Those close to a powerful elected official, like a governor or the president, may owe their success to the boss. Yet there are times when the interests of the person on top and those who serve will diverge, and the outcome is predictable.
"When you're a staffer or consultant, at some level you have to understand that you're a bit like a milk carton and at some point you'll reach your expiration date," says Chris Lehane, a Democratic consultant. "There could always be a time when the principal is going to have to effectively throw you under the bus."
That happened recently to Bridget Anne Kelly, the longtime aide to New Jersey GOP Gov. Chris Christie. Christie fired her after emails were published revealing she was directly implicated in the bridge traffic tie-up scandal.
"For the leader, there is no such thing as loyalty," says Michael Genovese, director of the Institute for Leadership Studies at Loyola Marymount University. "Loyalty flows in one direction: up."
Silence may be golden for aides and appointees, as Genovese suggests, but they might not keep their mouths shut forever — as President Obama and Vice President Joe Biden found out with the recent publication of a critical memoir by former Defense Secretary Robert Gates.
And, if there's uncertainty about whether aides and elected officials can ever fully trust one another, there's also a large question regarding how politicians react to betrayals from outside their inner circles, which was raised anew by reports that Hillary Clinton maintained a "hit list" of people who failed to support her 2008 presidential run.
"In terms of hit lists and things like that, you have to let people know that if they do what you want, you are going to be rewarded, and if they don't, they are going to be punished," says David Lewis, a professor of political science and law at Vanderbilt University.
Et tu, Brute?
Aides to top officials may be not only loyal but slavish and codependent, as with the "body man" played by Tony Hale on HBO's Veep.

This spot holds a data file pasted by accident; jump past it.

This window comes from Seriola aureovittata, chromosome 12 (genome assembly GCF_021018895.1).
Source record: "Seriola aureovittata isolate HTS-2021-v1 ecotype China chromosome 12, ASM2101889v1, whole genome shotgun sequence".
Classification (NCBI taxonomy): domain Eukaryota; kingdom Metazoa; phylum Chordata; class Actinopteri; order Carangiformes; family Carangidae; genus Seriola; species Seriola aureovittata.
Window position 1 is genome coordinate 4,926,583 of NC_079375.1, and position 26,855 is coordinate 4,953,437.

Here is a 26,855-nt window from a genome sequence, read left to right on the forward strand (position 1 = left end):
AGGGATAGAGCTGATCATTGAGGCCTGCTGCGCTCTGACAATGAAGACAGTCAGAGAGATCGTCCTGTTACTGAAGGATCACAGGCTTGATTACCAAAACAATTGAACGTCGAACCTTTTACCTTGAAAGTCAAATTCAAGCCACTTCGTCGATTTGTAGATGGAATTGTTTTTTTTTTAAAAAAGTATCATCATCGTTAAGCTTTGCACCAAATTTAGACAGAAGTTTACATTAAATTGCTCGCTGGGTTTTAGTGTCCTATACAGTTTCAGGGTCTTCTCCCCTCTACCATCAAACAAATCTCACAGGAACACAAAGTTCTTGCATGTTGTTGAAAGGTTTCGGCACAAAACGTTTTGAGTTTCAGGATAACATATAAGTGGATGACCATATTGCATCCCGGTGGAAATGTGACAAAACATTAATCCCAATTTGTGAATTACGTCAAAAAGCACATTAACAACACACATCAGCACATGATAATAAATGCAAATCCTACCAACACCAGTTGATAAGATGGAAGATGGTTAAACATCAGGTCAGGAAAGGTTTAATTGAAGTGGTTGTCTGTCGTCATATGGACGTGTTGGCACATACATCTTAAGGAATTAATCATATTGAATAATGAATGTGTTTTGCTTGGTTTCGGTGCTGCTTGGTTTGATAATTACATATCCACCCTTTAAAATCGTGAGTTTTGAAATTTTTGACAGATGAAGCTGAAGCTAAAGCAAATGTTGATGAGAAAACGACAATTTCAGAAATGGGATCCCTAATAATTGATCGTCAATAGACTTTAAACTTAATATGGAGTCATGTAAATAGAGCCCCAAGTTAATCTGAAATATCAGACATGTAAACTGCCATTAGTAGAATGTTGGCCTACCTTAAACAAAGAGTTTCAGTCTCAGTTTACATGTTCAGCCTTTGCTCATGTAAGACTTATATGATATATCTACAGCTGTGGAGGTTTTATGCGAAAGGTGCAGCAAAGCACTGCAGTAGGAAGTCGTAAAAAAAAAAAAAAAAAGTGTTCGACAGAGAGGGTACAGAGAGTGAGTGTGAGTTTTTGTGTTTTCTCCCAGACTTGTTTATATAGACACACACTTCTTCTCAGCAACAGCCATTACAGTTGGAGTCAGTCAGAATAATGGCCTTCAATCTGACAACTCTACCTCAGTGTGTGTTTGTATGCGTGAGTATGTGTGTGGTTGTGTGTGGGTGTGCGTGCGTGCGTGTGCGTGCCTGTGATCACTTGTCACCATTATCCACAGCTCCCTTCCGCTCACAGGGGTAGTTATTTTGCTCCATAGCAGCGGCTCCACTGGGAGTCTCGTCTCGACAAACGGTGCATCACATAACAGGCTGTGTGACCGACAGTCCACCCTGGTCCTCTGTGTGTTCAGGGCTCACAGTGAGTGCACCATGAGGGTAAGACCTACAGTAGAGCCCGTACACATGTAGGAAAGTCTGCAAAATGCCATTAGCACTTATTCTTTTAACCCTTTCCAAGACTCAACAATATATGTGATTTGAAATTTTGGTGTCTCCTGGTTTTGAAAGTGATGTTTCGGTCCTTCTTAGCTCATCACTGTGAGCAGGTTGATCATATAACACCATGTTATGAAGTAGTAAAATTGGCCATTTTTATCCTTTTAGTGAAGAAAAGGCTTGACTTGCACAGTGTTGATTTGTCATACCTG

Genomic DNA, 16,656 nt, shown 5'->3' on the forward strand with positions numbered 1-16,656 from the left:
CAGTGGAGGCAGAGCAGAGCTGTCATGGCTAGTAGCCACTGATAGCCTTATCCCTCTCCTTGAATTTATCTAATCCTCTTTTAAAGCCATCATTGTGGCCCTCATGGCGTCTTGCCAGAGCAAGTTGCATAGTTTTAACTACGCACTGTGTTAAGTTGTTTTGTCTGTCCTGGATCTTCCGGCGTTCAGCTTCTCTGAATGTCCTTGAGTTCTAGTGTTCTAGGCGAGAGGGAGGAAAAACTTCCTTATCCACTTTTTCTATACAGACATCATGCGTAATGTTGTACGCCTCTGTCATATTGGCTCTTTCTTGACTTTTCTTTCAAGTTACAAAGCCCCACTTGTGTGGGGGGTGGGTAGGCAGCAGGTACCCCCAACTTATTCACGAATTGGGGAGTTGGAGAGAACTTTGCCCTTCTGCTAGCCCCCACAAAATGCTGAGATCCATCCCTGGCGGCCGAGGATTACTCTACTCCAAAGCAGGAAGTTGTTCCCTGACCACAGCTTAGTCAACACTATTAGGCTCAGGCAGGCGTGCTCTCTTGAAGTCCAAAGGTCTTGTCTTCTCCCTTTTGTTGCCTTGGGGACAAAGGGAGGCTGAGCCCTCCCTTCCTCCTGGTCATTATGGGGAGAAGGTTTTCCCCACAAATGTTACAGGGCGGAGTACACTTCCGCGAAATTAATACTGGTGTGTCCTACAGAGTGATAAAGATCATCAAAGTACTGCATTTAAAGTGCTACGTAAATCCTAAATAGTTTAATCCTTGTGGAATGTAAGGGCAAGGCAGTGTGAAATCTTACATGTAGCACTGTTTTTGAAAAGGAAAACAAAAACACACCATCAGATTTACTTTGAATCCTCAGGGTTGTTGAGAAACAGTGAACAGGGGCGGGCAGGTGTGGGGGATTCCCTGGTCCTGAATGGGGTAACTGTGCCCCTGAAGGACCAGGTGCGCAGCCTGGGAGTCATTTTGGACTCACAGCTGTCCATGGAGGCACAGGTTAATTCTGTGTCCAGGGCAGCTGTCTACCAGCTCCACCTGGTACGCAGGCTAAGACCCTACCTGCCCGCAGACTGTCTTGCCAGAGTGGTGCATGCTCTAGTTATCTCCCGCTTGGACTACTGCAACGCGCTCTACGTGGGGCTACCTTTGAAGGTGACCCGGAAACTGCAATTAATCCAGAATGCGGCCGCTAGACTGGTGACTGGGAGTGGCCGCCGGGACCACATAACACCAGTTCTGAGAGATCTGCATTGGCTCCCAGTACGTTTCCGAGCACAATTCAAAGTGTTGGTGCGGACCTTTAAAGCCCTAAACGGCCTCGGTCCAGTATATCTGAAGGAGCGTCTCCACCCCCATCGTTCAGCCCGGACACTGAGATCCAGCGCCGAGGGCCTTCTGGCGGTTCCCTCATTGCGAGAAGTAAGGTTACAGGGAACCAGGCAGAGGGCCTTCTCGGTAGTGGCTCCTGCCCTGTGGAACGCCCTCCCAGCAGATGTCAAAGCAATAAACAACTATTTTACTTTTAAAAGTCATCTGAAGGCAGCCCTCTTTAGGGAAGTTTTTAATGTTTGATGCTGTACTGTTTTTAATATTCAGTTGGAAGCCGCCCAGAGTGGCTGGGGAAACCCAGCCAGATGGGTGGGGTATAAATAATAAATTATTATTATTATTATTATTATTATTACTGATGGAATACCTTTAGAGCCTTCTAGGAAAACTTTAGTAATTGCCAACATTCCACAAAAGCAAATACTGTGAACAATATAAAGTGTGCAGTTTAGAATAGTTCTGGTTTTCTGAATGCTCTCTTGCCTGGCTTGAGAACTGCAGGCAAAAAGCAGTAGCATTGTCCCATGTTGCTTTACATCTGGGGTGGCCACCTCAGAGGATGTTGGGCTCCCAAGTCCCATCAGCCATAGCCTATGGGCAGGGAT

"Remember," he said to the vice president during one episode, "'V.P.' stands for 'very precious.'"
In one striking real-life example, Andrew Young, an aide to former Democratic senator and presidential aspirant John Edwards, claimed for a time to be the father of Edwards' illegitimate child. But even Young soon turned on Edwards, writing a damning tell-all book.
As Lehane points out, the old-fashioned model of the aide who stays loyal to a politician throughout his or her entire career has largely been lost.
Instead, someone might work for a mayor in hopes of being able to make the leap over to a congressional campaign during the next election cycle, and onto a Senate race from there.
"They ladder up and go from one principal to another," Lehane says.
No permanent friends
Staff members don't have to be entirely loyal to a politician because, in an era when cable news outlets cover politics the way ESPN covers sports, consultants and campaign managers can become stars in their own right.
"I really distinguish between the people who have deep bonds going back and whose rise is completely tied to the [candidate], versus short-termers who did not rise through their connections to that person," says Bruce Miroff, a presidential scholar at the State University of New York at Albany.
So do politicians. Elected officials are naturally inclined to surround themselves with people they know they can trust — President John F. Kennedy appointing his brother Robert to serve as attorney general, for instance.
But even a Kennedy lacks enough siblings to fill every position. Politicians have to reach outside their immediate circles to tap deeper reservoirs of talent.
"You want to bring in people who are really competent," says James Pfiffner, a public policy professor at George Mason University. "The problem with loyalists is people are not willing to give the president bad news."
Learning to let go
Beyond appointing people (and vetoing legislation), presidents and governors don't have a lot of formal powers. In order to get anything done, they have to get help from other players — both their own staff and outside forces.
"It all seems underhanded or in some ways dirty, but the truth is that to get something done, people have to fear what will happen to them if they don't toe the line, or know they'll be rewarded if they do," says Lewis, the Vanderbilt professor. "If governors and presidents didn't do this, they would get nothing done."
Political consultants dating back to Machiavelli have advised that it's better to be feared than loved. But it's important to remember that the person who crosses a politician today is someone whose cooperation they might need again.
Just as there are no permanently reliable friends, so do few people in politics remain eternal enemies.
That's why both Christie and Clinton ended up looking bad recently. All politicians know who was with them during the last campaign and who wasn't.
But there's a difference between knowing who your adversaries are and using your powers to strike back.
"It exudes a certain kind of toughness — 'if you cross me, you're dead forever,'" says political historian Lewis Gould. "But in politics, months later you might need that person's vote and you don't want to have severed all ties."